Whole Foods Hands Mackey Sole Control of Fixing His Creationby
Walter Robb will step down as co-chief after six years
Company posts better-than-expected profit, but sales still lag
Whole Foods Market Inc. co-founder John Mackey, who opened his first store in 1980 with a staff of just 19 people and built the chain into an organic powerhouse, is now taking full responsibility for restoring the company to glory.
The retailer named Mackey as its sole chief executive officer on Wednesday, ending a dual-CEO role that he shared with Walter Robb for the past six years. In taking the step, the board is trusting that the eccentric Mackey can figure out how to make Whole Foods fresh again after its worst sales slump in at least a decade.
Mackey, 63, is a libertarian who has railed against Obamacare and minimum-wage laws, putting him at odds with some Whole Foods customers and employees. But he’s also a vegan who pioneered the organic-food movement and briefly turned Whole Foods into the second-most-valuable food retailer in the U.S. -- behind Wal-Mart Stores Inc. -- in the fall of 2013.
Though Robb helped provide a check on Mackey’s outspoken tendencies, the current struggles have probably made it increasingly difficult for the pair to reach consensus, said Brian Yarbrough, an analyst at Edward Jones.
“When things were going well, it was probably much easier to agree on things,” he said.
Mainstream supermarkets, including Kroger Co. and Wal-Mart, continue to make inroads into Whole Foods’ organic turf, weighing on sales. The Austin, Texas-based company has been trying to fight back by offering more discounts and even starting a new chain focused on younger shoppers, but the payoff isn’t yet clear.
Though sales slid last quarter, cost cuts allowed the company to post better-than-expected earnings. That helped send the shares up as much as 5.4 percent to $30.06 Thursday in New York. The stock had been down 15 percent this year.
Profit was 28 cents in the fourth quarter, topping the 24-cent estimate of analysts. But same-store sales dropped 2.6 percent in the period -- worse than the 2.1 percent decline predicted by analysts. Total revenue of $3.5 billion was in line with estimates.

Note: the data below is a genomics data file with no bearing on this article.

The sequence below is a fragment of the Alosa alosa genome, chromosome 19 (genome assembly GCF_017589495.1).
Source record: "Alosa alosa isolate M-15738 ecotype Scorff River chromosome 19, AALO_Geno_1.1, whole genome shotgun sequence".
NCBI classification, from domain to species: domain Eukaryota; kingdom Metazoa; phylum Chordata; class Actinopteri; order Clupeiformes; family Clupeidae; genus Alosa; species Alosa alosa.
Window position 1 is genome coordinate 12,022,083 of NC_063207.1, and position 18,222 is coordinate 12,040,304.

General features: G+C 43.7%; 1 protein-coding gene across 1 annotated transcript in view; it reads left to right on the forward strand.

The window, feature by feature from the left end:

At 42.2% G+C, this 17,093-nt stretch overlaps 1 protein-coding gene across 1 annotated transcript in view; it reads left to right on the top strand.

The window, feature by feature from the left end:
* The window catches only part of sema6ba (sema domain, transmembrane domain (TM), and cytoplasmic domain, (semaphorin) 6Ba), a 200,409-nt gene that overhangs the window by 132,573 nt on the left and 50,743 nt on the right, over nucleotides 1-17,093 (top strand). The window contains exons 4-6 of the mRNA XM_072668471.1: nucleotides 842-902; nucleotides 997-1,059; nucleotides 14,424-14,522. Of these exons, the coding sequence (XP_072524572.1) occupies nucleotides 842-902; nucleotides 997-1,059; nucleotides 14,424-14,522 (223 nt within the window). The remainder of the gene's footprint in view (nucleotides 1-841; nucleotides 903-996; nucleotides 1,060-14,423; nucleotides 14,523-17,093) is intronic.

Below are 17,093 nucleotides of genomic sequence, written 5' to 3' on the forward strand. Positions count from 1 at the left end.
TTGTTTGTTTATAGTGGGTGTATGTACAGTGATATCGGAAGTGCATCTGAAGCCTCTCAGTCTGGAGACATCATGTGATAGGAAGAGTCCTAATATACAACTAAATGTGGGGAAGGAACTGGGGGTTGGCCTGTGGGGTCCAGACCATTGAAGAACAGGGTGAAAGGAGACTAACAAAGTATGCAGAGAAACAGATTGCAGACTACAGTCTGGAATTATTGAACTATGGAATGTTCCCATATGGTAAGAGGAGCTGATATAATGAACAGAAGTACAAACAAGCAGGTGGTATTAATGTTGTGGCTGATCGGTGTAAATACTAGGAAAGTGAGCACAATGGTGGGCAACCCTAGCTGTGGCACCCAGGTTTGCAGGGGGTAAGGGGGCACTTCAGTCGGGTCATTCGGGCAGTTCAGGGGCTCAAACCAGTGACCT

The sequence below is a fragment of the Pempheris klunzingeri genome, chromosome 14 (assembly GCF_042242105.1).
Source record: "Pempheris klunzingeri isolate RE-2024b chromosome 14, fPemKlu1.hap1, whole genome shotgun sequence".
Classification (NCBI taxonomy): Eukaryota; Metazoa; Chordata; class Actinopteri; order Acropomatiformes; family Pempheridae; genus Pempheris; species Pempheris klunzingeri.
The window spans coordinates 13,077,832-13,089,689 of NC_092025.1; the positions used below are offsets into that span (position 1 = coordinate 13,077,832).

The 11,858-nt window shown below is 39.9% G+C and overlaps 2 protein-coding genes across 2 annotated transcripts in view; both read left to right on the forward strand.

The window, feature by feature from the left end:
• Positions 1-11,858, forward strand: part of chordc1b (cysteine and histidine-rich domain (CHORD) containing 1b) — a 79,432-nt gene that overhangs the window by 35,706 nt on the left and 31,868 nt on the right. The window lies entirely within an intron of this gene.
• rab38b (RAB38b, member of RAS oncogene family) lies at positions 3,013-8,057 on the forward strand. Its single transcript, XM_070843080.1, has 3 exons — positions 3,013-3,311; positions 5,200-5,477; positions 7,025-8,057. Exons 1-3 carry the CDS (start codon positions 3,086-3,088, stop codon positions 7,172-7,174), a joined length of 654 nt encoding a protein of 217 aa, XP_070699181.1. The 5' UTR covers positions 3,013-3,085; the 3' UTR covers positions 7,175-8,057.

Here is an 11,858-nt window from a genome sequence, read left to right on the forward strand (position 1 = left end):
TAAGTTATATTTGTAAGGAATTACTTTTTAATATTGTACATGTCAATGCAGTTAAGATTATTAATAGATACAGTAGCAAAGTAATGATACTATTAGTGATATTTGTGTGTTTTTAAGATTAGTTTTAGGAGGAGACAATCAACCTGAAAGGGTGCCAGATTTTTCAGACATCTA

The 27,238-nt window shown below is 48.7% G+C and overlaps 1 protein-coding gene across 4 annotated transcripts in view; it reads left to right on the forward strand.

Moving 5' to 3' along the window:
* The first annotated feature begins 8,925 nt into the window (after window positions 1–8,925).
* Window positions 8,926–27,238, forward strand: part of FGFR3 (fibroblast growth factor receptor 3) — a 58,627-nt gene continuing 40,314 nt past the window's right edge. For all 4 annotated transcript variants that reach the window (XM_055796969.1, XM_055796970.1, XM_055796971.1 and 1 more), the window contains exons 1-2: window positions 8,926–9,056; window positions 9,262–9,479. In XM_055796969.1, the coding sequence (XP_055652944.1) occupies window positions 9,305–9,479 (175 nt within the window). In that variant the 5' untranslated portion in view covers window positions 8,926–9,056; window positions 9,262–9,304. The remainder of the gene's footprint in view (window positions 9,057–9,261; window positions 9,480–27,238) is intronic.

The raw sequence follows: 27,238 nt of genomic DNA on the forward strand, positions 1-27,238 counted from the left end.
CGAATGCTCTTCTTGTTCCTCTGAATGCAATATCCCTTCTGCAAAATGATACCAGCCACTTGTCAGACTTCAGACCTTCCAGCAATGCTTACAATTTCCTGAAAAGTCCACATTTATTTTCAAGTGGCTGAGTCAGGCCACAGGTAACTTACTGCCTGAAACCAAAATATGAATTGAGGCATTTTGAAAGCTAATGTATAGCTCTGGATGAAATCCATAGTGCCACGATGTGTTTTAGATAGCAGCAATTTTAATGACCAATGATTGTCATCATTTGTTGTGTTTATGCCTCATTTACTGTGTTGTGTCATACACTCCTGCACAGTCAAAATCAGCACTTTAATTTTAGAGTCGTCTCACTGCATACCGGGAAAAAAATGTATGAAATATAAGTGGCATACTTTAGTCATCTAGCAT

Comparable sales are expected to range between flat to a 2 percent decline in fiscal 2017, the company said.
“In a year that presented many headwinds for food retailers, we made measurable progress on positioning our company for continued success,” Mackey said.
In 1980, when the first Whole Foods opened in Austin, there were fewer than a half-dozen natural-food supermarkets in the U.S. Now every major chain touts its selection of organic groceries.
As it tries to bounce back, Whole Foods is pursuing $300 million in cost cuts and working to lower prices at its more than 460 locations. The company also is building out a lower-priced store concept called 365.
The first location of that chain opened about five months ago in Los Angeles, followed by two more on the West Coast. The stores, cheaper to build and staff than a standard Whole Foods, are designed to pull in budget-minded shoppers. A fourth location will open in Austin this spring, the company said on Wednesday.
Results for the first three stores have been mixed, but the company said it now has time to assess what is working and what isn’t. The fourth location will be “365 2.0,” Mackey said.
The company has said the new chain’s locations will come on top of the 1,200 conventional stores it already plans to build. But that forecast was issued in 2013, shortly after the company’s stock hit an all-time closing high of $65.24. Analysts have questioned whether there’s room for so many high-end organic stores in the U.S.
Rivals Catch Up
When Whole Foods was thriving in the ’90s and ’00s, the burgeoning popularity of foodie culture was a reliable growth engine. The company offered items like grass-fed beef and organic produce that had been difficult to find elsewhere.
But the industry has caught up. Organic products are now widely available at U.S. grocery stores, often at lower prices. And food deflation has made matters worse. With costs dropping for items like beef and eggs, some retailers have slashed prices in a bid to boost store traffic. That’s put even more pressure on Whole Foods to stay competitive.
Robb, 62, will step down from the company on Dec. 31, but he’ll remain on the board and serve as an adviser to Whole Foods. The company expects to record an expense of $13 million this quarter tied to his departure, including $10 million for a 30-month noncompete agreement. Robb, who has been at the company for 25 years, also will get a 30 percent lifetime discount at Whole Foods’ stores.
The board decided it was time for a more “streamlined structure,” Robb said on a conference call.